Lynne Sachs’ film output is prolific and varied, encompassing documentaries, essay films, non-narrative experiments, and installations. Like many feminist filmmakers, a theme running through her work is the insistence that the personal is important. Whether one’s own body, private moments in a doctor’s office, or one’s sense of family and home, our personal lives are saturated with socio-political meaning. Many meanings are imposed upon us by culture (such as how we experience gender in the world); some meanings we create ourselves (what we choose to value in the face of our acculturation); and some meanings are a rebellion, an attempt to press against the harmful constrictions within culture (reformulating a fluid experience of gender).
Sachs has explored this theme of the personal in different ways across her career, sometimes reflecting inward and sometimes turning the gaze of her camera outward. In The House of Science: a museum of false facts (1991) and A Biography of Lilith (1997), Sachs turns her attention to the complicated relationship cis women have with the maternal.
The House of Science begins with an anecdote of a woman attempting to prevent pregnancy. The narrator tells us about visiting a male gynecologist to request a birth control device. Onscreen we see a mid-century image of a man in a lab coat putting a woman in a cage, and the voiceover tells us about asking this male authority figure for permission to have sex, to have sex while still controlling whether to have a child. He grants her this permission, giving her a diaphragm, but doesn’t tell her how to use it, deflating her power over her own body.
Thirty-one years later, this anecdote should feel like a relic of a previous era when male doctors adjudicated under what circumstances women were allowed to control when they have children. However, the recent Supreme Court decision overturning Roe and Indiana’s own abortion ban that went into effect this past week expose the fragility of all rights and the enduring power of patriarchal authority over our bodies. The salience of The House of Science persists.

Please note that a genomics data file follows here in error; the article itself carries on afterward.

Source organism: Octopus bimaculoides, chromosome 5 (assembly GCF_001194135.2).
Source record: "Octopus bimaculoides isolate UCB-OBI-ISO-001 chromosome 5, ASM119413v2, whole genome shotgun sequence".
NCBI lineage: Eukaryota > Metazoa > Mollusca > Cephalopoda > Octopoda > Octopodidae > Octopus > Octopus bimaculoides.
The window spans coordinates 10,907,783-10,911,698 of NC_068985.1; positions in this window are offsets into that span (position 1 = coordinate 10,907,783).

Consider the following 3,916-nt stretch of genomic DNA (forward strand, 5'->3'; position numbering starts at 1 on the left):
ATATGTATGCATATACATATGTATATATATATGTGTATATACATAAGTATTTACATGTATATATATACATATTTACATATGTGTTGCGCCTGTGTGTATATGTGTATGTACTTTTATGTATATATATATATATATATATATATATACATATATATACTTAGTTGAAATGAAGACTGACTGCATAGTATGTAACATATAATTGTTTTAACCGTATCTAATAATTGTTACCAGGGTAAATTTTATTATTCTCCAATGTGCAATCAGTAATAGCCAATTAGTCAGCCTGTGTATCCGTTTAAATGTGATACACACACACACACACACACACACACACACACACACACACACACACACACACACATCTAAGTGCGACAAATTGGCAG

A Biography of Lilith uses the mythological Judaic figure of the first woman as synecdoche for misogynistic ideas that continue to plague Western culture. At the same time, the film offers a counternarrative, celebrating birth and the enjoyment one can experience by the feeling of their own body. It’s a contradiction of freedom and constriction.
In her contribution to Essays on the Essay Film (2017), Sachs describes Lilith as “exploring the ruptures that both women and men must confront when transitioning from being autonomous individuals to being parents with responsibilities.”
The film contains footage from the birth of her second daughter. It’s not a birth film, per se, but Lilith exists in conversation with the home birth films of Stan Brakhage and Gunvor Nelson. In a 2007 Camera Obscura article, Sachs reflects on the impact Brakhage’s Window Water Baby Moving (1959) has had on her film practice. In some ways, her interests mirror Brakhage: “Shooting my own material and engaging with the detritus of popular culture in found footage, I, too, am exploring the intimate, often problematic relationship that exists between the camera and the body.”
However, the gaze of the person experiencing childbirth and pregnancy is not the same as the partner watching from a distance removed. The embodiment that Sachs has experienced and her feminist values cause her to reflect, “…I watch this film with great ambivalence, wondering how Jane might have felt there, sprawled out before her husband’s camera, and later across thousands of movie screens. Is she painfully vulnerable, or is she the essence of strength and courage?”
Perhaps both. Lynne Sachs’ films remind us that we move through life carrying this contradiction — bodies vulnerable, but strong.
Watch The House of Science and A Biography of Lilith at the IU Cinema on September 27 at 7 pm as part of the Underground Film Series.
Laura Ivins loves stop motion, home movies, imperfect films, nature hikes, and Stephen Crane’s poetry. She has a PhD from Indiana University and an MFA from Boston University. In addition to watching and writing about movies, sometimes she also makes them.